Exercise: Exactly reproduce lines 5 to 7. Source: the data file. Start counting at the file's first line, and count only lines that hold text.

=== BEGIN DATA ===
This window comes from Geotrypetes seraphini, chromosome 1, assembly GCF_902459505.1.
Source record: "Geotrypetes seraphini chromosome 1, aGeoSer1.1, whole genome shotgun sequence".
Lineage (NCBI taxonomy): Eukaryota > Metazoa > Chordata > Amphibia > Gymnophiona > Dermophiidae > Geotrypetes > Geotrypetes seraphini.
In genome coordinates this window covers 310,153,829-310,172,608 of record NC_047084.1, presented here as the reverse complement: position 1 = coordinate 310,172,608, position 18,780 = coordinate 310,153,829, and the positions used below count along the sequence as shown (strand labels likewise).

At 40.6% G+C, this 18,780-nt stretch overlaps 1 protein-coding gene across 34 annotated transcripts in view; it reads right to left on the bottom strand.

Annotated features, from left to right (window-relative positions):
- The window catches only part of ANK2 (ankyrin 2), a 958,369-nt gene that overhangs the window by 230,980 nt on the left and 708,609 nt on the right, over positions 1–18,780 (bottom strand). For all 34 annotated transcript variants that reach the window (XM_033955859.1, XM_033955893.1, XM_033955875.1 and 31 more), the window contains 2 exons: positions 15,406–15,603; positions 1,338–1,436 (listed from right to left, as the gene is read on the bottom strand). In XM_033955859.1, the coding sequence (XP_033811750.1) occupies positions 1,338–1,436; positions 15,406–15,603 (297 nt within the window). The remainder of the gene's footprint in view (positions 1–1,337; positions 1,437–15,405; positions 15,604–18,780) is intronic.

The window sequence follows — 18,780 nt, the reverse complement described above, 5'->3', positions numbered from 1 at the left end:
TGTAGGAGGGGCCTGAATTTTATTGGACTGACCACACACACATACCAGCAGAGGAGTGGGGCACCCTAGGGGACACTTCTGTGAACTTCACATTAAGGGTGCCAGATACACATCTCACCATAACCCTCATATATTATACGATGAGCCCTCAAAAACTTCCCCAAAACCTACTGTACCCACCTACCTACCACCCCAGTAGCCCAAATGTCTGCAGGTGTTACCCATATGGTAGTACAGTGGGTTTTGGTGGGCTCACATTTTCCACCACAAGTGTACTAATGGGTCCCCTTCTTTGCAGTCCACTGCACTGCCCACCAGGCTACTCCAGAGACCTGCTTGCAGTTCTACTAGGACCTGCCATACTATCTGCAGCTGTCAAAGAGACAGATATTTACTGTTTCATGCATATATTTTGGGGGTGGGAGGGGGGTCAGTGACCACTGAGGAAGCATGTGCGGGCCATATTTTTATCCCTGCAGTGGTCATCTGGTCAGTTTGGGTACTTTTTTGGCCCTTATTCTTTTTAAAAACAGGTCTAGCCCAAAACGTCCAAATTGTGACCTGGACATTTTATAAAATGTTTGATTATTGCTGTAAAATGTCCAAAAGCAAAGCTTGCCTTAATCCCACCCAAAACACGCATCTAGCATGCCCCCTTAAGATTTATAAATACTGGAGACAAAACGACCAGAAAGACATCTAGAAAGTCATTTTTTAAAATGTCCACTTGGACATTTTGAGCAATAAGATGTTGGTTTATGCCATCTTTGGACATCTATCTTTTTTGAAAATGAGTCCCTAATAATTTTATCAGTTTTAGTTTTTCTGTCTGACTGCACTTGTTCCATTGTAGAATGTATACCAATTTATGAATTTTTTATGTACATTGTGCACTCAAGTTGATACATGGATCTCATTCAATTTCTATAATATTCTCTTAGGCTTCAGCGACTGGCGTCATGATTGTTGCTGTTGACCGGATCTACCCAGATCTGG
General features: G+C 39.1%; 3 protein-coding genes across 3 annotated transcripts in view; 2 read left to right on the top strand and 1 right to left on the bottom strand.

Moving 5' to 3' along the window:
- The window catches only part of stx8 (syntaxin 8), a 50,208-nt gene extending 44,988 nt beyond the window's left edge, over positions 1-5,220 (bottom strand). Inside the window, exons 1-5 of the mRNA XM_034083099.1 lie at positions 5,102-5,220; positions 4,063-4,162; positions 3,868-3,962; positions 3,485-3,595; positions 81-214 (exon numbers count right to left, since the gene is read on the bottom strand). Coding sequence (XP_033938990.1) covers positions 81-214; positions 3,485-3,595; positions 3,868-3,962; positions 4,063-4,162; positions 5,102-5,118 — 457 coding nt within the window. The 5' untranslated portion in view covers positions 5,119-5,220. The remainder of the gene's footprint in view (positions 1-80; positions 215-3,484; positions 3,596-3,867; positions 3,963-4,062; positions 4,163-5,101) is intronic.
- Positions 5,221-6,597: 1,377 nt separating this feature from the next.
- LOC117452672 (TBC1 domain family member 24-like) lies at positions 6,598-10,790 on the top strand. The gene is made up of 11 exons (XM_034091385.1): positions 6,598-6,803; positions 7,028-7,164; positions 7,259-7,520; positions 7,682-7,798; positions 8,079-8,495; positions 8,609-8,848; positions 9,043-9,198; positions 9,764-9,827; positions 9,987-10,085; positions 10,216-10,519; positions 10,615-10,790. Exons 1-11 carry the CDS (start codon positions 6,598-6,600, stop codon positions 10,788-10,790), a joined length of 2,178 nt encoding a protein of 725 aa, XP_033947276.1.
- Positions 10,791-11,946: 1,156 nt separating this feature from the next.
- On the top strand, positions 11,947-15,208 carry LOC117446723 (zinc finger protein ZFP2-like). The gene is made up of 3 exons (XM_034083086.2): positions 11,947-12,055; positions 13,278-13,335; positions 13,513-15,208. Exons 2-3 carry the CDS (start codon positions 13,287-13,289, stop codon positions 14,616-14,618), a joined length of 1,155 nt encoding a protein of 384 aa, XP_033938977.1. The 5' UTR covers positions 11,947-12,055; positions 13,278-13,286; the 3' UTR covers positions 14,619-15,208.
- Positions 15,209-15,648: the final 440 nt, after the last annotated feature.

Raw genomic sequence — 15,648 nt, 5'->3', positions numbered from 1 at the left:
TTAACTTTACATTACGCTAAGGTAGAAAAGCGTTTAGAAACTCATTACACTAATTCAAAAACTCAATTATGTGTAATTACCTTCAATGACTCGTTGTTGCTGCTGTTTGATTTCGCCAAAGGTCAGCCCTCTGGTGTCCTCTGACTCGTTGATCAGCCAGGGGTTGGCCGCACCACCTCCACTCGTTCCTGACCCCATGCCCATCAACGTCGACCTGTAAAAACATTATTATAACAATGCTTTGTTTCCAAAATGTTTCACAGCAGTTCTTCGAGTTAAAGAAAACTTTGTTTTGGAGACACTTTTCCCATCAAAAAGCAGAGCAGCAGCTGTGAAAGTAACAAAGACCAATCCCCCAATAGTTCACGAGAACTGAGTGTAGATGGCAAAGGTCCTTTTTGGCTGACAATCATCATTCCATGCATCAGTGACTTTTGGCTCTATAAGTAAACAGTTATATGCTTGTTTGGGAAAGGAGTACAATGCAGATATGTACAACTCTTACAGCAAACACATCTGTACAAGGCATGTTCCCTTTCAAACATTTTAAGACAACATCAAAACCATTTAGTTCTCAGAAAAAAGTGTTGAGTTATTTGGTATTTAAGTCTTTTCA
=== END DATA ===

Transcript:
At 40.6% G+C, this 18,780-nt stretch overlaps 1 protein-coding gene across 34 annotated transcripts in view; it reads right to left on the bottom strand.

Annotated features, from left to right (window-relative positions):
- The window catches only part of ANK2 (ankyrin 2), a 958,369-nt gene that overhangs the window by 230,980 nt on the left and 708,609 nt on the right, over positions 1–18,780 (bottom strand). For all 34 annotated transcript variants that reach the window (XM_033955859.1, XM_033955893.1, XM_033955875.1 and 31 more), the window contains 2 exons: positions 15,406–15,603; positions 1,338–1,436 (listed from right to left, as the gene is read on the bottom strand). In XM_033955859.1, the coding sequence (XP_033811750.1) occupies positions 1,338–1,436; positions 15,406–15,603 (297 nt within the window). The remainder of the gene's footprint in view (positions 1–1,337; positions 1,437–15,405; positions 15,604–18,780) is intronic.